The Sisters of Mercy and the Birthday Massacre Represent Two Sides of the Goth Coin
The Sisters of Mercy and The Birthday Massacre represent two sides of the Goth coin
Any genre or style that lasts for any length of time eventually has practitioners who play out an identity crisis—should they continue in familiar territory, or figure out something new?
And what do the younger artists following in the footsteps of these established figures do if they’re trying to make their own mark? For a near-perfect illustration of this conundrum, consider two upcoming shows, happening just one day apart: the Birthday Massacre’s Saturday performance at the Glass House, and the Sisters of Mercy’s Sunday date at the House of Blues. Both acts can be described as Goth—with everything that brand implies—but both also show how to kick against that image, though sometimes with mixed results.
This latter issue is one the Sisters of Mercy’s leader and sole permanent member, Andrew Eldritch, has been fighting against almost since the band began in Leeds in the early ’80s. Embracing an aesthetic that hot-wired wry intelligence with intentionally lowbrow rock & roll wastrel imagery, then cranking up their guitars and a blunt drum-machine punch to 11, the early incarnations of the Sisters got lumped by accident rather than intent into what was already being described as Goth rock. Eldritch’s way with self-presentation, hiding behind dark clothes and a mop of black hair, not to mention a deep, brooding vocal style, was further accentuated by the band’s collective public face—no group photos on record sleeves, stage shows swathed in heavy fog and murky lighting—then tweaked by Eldritch’s wicked, stone-faced sense of humor and ear for unexpected cover choices, including Dolly Parton’s “Jolene” and Hot Chocolate’s “Emma.”
Once they went the major-label route, some of that opaqueness was lost, but the music often continued to be strong, with albums such as First and Last and Always and such singles as “This Corrosion” and “Dominion” gaining Top 40 status in their native U.K. and a huge cult audience in the U.S. and elsewhere. After a couple of compilations of singles and early EPs in the early 1990s, however, a massive falling out between Eldritch and his record company led to him refusing to record anything new. His frustration with the Goth tag grew as he found himself unable to break through both media and audience preconceptions of what the Sisters were supposed to be all about.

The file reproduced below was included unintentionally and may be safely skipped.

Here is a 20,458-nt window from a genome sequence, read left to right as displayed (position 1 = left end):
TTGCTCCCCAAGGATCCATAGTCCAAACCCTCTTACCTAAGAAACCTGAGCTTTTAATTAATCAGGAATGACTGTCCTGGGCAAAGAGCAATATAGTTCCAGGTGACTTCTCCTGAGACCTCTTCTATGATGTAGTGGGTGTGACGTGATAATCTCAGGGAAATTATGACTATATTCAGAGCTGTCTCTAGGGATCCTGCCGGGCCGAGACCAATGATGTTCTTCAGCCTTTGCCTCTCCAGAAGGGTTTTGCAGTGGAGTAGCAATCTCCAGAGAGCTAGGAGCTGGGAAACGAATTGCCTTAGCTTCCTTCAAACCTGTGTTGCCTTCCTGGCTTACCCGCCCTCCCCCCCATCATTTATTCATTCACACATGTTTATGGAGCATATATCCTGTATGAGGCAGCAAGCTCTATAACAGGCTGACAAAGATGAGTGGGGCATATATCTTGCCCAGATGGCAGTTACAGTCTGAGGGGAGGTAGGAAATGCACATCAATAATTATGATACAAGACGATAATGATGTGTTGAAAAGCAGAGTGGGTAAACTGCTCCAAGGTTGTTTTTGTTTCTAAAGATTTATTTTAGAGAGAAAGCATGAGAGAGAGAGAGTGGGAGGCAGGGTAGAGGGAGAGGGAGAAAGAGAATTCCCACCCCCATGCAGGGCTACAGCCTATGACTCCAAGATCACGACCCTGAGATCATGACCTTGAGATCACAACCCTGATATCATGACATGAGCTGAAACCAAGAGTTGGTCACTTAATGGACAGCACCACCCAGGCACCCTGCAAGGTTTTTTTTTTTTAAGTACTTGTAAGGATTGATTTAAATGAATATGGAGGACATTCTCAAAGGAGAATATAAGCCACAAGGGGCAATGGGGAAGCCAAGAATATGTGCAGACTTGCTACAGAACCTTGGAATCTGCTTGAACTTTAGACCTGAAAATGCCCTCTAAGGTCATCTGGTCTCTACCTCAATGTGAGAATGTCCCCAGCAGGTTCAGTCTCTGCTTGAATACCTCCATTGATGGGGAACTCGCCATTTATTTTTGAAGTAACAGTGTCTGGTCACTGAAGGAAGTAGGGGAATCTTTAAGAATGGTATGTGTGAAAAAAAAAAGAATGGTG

Since then, he has led new incarnations of the group on occasional tours and showcased a variety of unreleased songs, including the excellent “We Are the Same Suzanne” and “War on Drugs,” but the Sisters are ultimately locked in stasis. Eldritch, like so many other artists, is aware that it’s his past rather than his present that sustains interest.
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The Birthday Massacre act as a near total contrast to the Sisters on many levels. The band’s happy to work with and within the Goth subculture, though they’re also careful to self-identify as an “industrial and electronic act.” Formed in 1999, they’re able to treat forebears such as the Sisters as templates to build on and rework as they choose.
The Canadian group have a solid core to work with, i.e., more than just one person. The team of vocalist Chibi and lead musicians Michael Falcore and Rainbow first united as Imagica, before rechristening themselves as the Birthday Massacre a couple of years later. Fan and label attention came first in Germany, followed by the States. But unlike the Sisters, who are cryptically foreboding even at their most catchy, there’s a bright openness about the band, musically and otherwise, that suggests the now rather than the past.
This is heard in songs such as “Kill the Lights,” which seamlessly blend the kind of spiraling mid-’80s riffs the Sisters were known for with pop dramatics that sound perfect for 2008, even in their cover of Tommy James & the Shondells via Tiffany’s “I Think We’re Alone Now.” There’s also the band’s elaborate artwork on their album covers and websites, with shadowy figures of children and animals at once playful and unsettled against purple skies. These images give the sense that, as Rainbow said in an interview from last year, “[What] we wanted to do was just make our own little world, which people could come and visit if they wanted to.”
Both bands essentially provide that option this week. The choices are yours to make, and the differences there to note.
The Birthday Massacre, Tub Ring and Creature Feature at the Glass House, 200 W. Second St., Pomona, (909) 865-3802; www.theglasshouse.us. Sat., 7 p.m. $15-$17. All ages; The Sisters of Mercy and Hypernova at the House of Blues, 1530 S. Disneyland Dr., Anaheim, (714) 778-2583; www.hob.com. Sun., ?8 p.m. $35-$37.50. All ages.
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